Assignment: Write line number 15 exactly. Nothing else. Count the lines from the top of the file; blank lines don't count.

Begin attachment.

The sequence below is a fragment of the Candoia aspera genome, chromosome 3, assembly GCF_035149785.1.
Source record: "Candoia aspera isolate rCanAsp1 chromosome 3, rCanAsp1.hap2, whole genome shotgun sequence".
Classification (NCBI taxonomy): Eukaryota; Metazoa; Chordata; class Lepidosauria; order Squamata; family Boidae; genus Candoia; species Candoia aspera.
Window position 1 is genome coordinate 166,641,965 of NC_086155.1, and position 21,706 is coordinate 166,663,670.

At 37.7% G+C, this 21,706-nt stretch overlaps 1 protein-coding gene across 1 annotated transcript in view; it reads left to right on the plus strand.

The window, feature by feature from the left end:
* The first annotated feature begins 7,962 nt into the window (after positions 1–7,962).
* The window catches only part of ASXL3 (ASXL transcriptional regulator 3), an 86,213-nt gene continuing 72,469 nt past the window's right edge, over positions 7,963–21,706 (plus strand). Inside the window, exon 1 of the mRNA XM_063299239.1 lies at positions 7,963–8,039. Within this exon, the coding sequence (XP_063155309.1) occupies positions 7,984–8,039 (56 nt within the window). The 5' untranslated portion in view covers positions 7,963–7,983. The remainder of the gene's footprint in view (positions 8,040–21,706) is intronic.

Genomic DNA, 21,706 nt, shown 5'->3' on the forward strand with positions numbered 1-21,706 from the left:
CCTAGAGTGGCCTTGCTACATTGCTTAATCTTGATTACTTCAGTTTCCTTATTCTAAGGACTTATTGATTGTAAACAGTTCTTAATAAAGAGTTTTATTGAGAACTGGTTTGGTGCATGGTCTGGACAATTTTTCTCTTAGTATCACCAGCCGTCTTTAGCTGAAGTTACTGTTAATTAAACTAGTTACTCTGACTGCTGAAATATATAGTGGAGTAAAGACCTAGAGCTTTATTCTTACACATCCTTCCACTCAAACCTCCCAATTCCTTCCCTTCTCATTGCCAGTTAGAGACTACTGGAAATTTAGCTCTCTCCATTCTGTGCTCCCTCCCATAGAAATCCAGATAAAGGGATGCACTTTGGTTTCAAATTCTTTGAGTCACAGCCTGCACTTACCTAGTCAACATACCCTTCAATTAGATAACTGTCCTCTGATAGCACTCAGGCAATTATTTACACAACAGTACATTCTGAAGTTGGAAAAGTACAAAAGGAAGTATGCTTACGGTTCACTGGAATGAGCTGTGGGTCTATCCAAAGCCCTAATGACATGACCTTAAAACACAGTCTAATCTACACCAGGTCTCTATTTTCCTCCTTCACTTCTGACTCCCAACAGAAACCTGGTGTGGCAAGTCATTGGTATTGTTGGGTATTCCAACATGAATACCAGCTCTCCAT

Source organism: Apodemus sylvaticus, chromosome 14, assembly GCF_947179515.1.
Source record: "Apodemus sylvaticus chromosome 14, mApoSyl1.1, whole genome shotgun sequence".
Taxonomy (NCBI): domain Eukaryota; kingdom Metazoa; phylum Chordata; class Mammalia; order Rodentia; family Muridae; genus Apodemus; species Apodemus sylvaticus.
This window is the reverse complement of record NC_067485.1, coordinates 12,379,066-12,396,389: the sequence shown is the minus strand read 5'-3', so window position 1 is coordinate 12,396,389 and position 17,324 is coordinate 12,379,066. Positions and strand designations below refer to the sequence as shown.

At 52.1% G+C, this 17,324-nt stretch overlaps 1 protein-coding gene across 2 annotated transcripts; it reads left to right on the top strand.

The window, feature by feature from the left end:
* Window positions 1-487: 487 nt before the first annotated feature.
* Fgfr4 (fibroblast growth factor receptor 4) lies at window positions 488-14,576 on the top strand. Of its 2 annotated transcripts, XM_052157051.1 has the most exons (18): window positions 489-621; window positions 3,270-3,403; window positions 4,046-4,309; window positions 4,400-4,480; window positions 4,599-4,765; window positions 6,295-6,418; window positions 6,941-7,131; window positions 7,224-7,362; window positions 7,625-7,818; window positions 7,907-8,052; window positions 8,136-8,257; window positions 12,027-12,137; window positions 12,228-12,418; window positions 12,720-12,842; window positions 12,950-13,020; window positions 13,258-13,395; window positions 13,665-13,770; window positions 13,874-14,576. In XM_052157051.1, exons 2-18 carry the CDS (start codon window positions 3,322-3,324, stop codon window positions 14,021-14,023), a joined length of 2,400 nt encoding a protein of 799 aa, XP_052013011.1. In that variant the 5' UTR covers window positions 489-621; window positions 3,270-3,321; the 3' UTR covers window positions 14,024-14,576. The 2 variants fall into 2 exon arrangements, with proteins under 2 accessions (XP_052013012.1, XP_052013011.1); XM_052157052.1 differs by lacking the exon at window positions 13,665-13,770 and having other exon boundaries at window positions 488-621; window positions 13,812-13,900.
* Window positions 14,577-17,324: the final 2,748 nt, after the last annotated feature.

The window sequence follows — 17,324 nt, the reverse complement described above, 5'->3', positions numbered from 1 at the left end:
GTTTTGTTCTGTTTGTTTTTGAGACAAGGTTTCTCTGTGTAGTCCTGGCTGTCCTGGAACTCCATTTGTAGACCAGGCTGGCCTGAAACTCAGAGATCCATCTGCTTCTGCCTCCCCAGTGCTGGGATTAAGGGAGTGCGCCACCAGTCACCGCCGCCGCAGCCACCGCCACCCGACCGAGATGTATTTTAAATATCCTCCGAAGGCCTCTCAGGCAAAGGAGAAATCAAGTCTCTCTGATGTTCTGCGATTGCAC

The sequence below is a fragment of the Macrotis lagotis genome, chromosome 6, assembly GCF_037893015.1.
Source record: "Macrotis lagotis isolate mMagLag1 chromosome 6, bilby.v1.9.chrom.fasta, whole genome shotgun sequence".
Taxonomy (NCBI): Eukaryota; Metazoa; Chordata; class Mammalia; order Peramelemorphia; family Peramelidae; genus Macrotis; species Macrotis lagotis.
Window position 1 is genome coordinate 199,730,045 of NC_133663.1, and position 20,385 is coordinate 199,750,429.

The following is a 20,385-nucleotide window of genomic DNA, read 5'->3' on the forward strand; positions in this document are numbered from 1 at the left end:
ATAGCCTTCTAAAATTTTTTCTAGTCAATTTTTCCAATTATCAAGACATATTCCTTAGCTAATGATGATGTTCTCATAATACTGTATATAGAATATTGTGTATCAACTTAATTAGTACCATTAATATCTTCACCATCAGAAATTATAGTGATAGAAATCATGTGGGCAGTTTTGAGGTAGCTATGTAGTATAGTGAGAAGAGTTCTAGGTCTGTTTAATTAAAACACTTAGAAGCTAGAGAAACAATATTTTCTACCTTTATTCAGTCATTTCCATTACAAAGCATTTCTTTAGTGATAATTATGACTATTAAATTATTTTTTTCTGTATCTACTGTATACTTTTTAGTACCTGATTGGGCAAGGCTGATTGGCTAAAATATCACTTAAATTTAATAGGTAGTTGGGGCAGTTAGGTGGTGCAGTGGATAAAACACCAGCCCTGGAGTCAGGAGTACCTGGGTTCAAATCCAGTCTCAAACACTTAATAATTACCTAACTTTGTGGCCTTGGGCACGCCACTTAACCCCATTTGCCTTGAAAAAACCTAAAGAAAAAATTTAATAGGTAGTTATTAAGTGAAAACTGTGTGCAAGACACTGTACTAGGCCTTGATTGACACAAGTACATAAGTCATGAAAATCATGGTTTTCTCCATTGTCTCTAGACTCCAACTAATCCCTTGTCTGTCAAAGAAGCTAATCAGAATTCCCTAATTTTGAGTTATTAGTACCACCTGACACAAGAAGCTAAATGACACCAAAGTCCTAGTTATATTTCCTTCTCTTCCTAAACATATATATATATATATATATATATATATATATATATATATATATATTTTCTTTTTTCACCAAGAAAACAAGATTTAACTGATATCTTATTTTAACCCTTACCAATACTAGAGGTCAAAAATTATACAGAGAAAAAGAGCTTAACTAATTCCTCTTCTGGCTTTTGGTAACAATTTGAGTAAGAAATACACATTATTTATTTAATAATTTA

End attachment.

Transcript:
At 52.1% G+C, this 17,324-nt stretch overlaps 1 protein-coding gene across 2 annotated transcripts; it reads left to right on the top strand.